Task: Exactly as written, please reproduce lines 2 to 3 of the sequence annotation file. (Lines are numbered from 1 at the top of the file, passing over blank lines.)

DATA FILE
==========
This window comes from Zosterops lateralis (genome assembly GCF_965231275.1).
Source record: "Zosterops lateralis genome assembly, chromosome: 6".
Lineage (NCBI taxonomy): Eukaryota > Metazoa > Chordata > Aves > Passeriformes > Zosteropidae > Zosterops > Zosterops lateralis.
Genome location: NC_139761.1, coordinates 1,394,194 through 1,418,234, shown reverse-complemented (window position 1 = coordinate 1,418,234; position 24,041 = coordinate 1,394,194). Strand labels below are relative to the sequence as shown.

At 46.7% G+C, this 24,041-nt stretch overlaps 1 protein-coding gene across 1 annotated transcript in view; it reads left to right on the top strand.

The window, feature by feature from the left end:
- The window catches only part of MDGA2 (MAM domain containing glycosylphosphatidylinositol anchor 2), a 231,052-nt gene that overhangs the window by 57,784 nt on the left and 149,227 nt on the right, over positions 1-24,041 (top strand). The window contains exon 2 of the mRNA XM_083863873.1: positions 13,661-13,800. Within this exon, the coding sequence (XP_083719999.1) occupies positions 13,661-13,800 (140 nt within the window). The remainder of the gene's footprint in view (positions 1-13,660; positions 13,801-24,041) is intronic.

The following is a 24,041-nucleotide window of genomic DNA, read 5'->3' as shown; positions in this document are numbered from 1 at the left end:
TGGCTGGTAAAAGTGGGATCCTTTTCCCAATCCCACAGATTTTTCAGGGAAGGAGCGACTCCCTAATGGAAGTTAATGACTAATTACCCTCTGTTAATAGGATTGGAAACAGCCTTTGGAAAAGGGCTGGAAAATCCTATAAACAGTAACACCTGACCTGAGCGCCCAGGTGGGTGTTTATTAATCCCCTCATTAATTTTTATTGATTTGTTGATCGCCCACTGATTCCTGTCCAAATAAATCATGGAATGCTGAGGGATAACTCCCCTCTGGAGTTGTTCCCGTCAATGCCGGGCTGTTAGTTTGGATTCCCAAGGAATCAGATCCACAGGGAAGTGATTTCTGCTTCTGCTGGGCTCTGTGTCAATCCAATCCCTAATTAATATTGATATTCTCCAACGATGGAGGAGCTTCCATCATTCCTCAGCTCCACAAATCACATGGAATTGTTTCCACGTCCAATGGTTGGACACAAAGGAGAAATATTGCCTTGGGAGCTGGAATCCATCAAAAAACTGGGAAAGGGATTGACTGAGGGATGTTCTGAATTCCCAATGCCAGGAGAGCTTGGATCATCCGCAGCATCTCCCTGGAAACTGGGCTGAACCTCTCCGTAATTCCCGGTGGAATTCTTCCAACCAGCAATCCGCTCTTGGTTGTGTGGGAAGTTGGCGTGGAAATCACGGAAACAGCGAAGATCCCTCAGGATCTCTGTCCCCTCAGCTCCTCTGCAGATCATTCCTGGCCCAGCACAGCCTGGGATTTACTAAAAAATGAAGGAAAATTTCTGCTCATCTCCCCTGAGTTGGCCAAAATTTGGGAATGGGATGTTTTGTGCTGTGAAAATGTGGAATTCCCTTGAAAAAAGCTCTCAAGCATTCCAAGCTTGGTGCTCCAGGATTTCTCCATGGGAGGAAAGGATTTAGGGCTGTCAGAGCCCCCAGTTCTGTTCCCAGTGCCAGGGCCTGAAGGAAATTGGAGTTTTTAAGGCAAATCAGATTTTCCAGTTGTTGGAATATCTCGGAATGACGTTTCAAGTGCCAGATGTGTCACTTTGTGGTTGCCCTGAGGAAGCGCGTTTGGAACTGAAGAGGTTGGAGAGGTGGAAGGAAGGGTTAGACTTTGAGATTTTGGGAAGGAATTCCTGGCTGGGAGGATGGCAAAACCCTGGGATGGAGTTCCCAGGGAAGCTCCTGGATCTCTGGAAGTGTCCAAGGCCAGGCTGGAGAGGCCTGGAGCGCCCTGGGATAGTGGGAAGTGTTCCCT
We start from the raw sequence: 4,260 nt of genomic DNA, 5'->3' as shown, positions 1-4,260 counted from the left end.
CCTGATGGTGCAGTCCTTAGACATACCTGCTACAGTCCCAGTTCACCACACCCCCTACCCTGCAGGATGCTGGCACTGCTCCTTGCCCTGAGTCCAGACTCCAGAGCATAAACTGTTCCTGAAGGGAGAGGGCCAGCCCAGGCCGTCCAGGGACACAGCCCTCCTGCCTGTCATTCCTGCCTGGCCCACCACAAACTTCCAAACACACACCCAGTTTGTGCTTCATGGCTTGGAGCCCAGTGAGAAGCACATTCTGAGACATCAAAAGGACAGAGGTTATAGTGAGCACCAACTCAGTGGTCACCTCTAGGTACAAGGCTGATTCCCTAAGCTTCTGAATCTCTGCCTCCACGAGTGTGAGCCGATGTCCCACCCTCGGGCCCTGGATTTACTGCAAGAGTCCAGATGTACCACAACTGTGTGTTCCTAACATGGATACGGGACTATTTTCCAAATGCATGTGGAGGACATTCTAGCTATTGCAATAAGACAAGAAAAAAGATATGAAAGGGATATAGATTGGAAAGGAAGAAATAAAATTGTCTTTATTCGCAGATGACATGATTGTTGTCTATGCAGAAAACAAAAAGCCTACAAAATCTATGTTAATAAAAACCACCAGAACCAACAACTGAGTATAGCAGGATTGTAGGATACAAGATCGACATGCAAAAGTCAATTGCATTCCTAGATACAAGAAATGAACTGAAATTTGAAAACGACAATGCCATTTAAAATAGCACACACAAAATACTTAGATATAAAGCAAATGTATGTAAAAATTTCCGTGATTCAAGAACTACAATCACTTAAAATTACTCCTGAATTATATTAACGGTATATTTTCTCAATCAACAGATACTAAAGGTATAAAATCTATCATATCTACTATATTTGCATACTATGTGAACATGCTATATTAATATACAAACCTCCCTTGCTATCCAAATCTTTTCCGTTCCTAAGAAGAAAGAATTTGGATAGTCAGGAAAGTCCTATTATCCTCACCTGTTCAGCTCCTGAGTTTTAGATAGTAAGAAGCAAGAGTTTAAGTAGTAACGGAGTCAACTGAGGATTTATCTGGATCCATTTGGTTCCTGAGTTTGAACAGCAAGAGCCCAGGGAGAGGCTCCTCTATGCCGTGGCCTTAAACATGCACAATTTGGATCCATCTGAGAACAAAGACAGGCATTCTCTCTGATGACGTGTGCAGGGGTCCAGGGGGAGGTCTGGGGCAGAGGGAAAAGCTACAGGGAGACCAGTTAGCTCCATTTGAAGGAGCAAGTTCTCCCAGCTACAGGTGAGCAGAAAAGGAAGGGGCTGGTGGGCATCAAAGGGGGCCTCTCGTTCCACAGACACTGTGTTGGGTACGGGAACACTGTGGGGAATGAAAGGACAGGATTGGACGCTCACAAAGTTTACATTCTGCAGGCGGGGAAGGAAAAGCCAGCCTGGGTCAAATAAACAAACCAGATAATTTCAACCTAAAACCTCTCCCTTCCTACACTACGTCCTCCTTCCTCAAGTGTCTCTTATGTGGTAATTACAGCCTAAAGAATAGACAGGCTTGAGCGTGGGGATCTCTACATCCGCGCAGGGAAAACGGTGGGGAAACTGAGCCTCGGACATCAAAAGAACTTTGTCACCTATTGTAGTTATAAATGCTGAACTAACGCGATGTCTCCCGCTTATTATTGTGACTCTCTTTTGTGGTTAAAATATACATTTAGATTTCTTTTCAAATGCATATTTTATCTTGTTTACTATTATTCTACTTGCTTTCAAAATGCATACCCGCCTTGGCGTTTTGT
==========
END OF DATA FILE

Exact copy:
Source record: "Zosterops lateralis genome assembly, chromosome: 6".
Lineage (NCBI taxonomy): Eukaryota > Metazoa > Chordata > Aves > Passeriformes > Zosteropidae > Zosterops > Zosterops lateralis.